Two books coming out in October – one a perennially popular author with newly challenging subject and one a debut of some buzz. Comment to claim. The Library Reads nomination deadline for October is August 20th. A little reminder that Maria Semple’s Today Will Be Different also comes out in October. (Smiley emoji)
Picoult, Jodi. Small Great Things. Ballantine.
Publisher Summary: This stunning new novel is Jodi Picoult at her finest–complete with unflinching insights, richly layered characters, and a page-turning plot with a gripping moral dilemma at its heart. Ruth Jefferson is a labor and delivery nurse at a Connecticut hospital with more than twenty years’ experience. During her shift, Ruth begins a routine checkup on a newborn, only to be told a few minutes later that she’s been reassigned to another patient. The parents are white supremacists and don’t want Ruth, who is African American, to touch their child. The hospital complies with their request, but the next day, the baby goes into cardiac distress while Ruth is alone in the nursery. Does she obey orders or does she intervene? Ruth hesitates before performing CPR and, as a result, is charged with a serious crime. Kennedy McQuarrie, a white public defender, takes her case but gives unexpected advice: Kennedy insists that mentioning race in the courtroom is not a winning strategy. Conflicted by Kennedy’s counsel, Ruth tries to keep life as normal as possible for her family–especially her teenage son–as the case becomes a media sensation. As the trial moves forward, Ruth and Kennedy must gain each other’s trust, and come to see that what they’ve been taught their whole lives about others–and themselves–might be wrong.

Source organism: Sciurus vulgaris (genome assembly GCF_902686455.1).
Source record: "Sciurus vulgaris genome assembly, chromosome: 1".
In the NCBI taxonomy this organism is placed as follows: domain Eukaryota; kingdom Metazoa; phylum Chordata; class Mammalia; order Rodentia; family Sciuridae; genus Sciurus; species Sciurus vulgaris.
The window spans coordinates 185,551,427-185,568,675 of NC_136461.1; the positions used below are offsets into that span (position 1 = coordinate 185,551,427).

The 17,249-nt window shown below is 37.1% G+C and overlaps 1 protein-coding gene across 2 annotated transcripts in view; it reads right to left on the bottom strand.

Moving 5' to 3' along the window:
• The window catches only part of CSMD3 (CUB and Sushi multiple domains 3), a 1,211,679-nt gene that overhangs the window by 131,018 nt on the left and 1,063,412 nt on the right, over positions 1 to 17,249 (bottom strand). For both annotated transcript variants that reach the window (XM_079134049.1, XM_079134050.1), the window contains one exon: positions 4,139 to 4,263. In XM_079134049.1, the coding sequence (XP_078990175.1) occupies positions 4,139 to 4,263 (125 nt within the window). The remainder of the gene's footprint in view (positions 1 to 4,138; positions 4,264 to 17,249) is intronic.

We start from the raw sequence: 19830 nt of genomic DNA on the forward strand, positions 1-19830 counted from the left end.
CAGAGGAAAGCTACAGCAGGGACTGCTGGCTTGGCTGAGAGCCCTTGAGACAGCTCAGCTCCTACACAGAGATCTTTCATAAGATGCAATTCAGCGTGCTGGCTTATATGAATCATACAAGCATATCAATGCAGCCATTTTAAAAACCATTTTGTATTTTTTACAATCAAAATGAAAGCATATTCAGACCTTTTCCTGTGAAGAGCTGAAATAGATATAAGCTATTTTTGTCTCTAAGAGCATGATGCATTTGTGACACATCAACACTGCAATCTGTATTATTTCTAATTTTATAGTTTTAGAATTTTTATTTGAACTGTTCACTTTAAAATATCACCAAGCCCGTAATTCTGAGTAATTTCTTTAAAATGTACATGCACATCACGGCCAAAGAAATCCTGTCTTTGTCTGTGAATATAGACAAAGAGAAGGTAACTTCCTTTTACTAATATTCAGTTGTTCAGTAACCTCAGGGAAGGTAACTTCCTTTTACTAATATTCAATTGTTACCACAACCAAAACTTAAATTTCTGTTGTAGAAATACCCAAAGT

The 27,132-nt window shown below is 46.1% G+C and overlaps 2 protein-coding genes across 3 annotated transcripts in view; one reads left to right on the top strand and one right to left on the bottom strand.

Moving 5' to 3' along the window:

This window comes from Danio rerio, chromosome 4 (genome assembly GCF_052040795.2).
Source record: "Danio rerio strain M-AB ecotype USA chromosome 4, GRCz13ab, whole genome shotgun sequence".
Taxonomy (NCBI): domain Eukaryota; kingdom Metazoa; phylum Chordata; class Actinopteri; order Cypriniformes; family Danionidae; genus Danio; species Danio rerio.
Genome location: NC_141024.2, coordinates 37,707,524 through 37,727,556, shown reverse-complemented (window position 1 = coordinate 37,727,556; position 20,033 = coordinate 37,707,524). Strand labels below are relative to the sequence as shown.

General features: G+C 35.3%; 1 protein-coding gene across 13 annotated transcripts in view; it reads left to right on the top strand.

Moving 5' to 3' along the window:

Bennett, Brit. The Mothers. Riverhead.